Kelela chats with Vixen about being in D.C. and music.

Tons of people have tried to describe your sound. How would you describe it?

It depends on who I’m talking to. If I’m talking to a peer or someone that I think is familiar with the context, then I will say it’s definitely… my vocal is coming from the R&B tradition. I’m definitely an R&B vocalist but the production is more club oriented. It’s actually club music, it’s meant to be played loud in a small basement space and it’s abrasive, at times. It’s sort of juxtaposed to softer textures in vocal. But if I’m talking to someone older, I’d be like it’s R&B, but club R&B. It’s electronic but party sounds.

How does it feel to be receiving all this new attention? 

It’s definitely more far along right now, then I thought it would be when I made the first move. I think the first thing that happened was probably when Solange requested that I open. So, that’s the first thing. And from that moment, I felt like some momentum was about to be created or was being created. But if you asked me then would I be in this position or at this level in my career, I wouldn’t have thought so right now in April of 2014.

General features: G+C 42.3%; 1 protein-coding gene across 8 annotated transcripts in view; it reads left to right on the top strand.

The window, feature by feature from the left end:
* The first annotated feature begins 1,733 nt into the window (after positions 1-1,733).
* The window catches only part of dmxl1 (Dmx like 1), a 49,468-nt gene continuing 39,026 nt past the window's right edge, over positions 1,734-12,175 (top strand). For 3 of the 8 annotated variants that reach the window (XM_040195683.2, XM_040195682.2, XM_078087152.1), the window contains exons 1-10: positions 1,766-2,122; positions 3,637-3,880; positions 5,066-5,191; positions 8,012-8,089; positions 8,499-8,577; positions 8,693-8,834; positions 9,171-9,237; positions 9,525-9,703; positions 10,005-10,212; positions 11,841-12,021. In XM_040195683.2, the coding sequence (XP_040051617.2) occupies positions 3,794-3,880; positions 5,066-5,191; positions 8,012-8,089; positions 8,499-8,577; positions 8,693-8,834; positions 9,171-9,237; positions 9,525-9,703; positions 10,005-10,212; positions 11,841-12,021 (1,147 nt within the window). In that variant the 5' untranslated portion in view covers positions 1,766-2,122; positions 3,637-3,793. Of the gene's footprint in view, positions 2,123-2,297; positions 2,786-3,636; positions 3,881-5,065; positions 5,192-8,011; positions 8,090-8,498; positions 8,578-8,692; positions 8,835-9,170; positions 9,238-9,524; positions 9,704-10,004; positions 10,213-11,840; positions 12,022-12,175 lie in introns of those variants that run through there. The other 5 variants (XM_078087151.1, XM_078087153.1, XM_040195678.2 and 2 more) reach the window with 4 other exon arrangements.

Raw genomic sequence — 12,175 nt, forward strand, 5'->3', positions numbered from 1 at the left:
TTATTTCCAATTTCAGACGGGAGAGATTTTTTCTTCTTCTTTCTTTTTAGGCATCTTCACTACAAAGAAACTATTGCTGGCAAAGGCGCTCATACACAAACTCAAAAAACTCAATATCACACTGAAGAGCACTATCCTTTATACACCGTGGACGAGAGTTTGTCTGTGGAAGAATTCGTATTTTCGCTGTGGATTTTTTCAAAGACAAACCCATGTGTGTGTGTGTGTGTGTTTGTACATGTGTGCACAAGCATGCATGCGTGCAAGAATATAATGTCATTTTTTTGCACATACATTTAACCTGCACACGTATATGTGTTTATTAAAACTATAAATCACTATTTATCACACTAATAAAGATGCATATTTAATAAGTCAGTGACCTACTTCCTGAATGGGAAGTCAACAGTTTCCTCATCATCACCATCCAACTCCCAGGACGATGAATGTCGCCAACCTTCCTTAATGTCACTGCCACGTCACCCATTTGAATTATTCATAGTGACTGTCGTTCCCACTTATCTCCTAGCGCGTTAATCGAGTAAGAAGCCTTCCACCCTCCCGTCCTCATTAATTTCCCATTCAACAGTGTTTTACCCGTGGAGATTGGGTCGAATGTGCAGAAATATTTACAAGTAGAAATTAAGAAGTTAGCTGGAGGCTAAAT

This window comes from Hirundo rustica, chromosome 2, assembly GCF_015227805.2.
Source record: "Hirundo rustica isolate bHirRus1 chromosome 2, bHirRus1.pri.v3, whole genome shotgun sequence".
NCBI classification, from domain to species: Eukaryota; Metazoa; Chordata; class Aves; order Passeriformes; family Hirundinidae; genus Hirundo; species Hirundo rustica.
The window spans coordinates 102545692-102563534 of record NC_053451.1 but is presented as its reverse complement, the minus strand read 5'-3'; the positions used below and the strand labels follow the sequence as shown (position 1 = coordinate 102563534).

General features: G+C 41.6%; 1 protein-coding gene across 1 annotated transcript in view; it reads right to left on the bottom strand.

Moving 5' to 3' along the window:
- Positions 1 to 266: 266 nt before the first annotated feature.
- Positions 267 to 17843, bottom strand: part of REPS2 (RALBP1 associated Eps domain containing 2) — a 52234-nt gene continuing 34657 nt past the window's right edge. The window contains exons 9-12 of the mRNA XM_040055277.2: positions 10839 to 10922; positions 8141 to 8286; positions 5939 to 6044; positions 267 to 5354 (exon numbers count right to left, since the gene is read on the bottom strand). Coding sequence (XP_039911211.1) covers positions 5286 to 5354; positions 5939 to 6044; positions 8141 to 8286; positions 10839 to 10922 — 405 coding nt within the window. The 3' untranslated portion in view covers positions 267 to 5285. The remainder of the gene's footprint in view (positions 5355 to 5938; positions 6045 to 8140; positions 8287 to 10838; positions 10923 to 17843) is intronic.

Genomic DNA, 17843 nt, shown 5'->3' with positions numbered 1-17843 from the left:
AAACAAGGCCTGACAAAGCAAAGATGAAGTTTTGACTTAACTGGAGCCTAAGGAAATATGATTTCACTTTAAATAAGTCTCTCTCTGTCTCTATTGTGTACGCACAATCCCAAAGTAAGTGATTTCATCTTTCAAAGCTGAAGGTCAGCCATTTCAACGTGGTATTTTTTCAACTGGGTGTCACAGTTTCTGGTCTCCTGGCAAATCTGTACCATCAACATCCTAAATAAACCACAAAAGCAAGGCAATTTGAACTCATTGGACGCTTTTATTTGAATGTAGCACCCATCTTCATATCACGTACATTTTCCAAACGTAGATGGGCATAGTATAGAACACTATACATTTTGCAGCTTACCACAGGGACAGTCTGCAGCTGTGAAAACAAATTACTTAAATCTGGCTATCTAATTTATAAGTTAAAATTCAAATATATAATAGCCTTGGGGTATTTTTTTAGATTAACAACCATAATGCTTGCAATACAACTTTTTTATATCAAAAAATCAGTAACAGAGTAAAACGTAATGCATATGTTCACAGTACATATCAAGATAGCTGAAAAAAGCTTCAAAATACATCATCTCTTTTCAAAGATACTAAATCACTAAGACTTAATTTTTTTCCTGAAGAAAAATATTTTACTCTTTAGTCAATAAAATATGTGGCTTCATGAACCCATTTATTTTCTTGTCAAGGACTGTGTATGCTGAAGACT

I know your debut album is on the way. Can you tell us anything about it? Do you have a title?

Well, I don’t have a title. I usually do all of the things around the actual music after I make the music. So I will come up with the cover after the title of the whole project and just like anything around it. What I can say is that I am working on the songwriting aspect of it. I’m trying to make sure that all the songs are sort of full-on songs. And they feel good, I just want to go deeper. I think the messages and the approach will be similar but only modified in terms of songwriting. I’m trying to be a better songwriter.

Kelela chats with Vixen about being in D.C. and music.

Broccoli City Fest is a healthy lifestyle-oriented festival. Do you have any personal tips?

Well, I’m not perfect but I do my best or I try. I’m generally trying to avoid eating shit. So like, edible food-like substances, anything that’s highly processed and isn’t really going to make me feel good. I have a sensitive body as well and I’m singing for a living, so it doesn’t allow me to do a lot of things that are damaging. I can’t really drink like that. If I smoke it still effects me.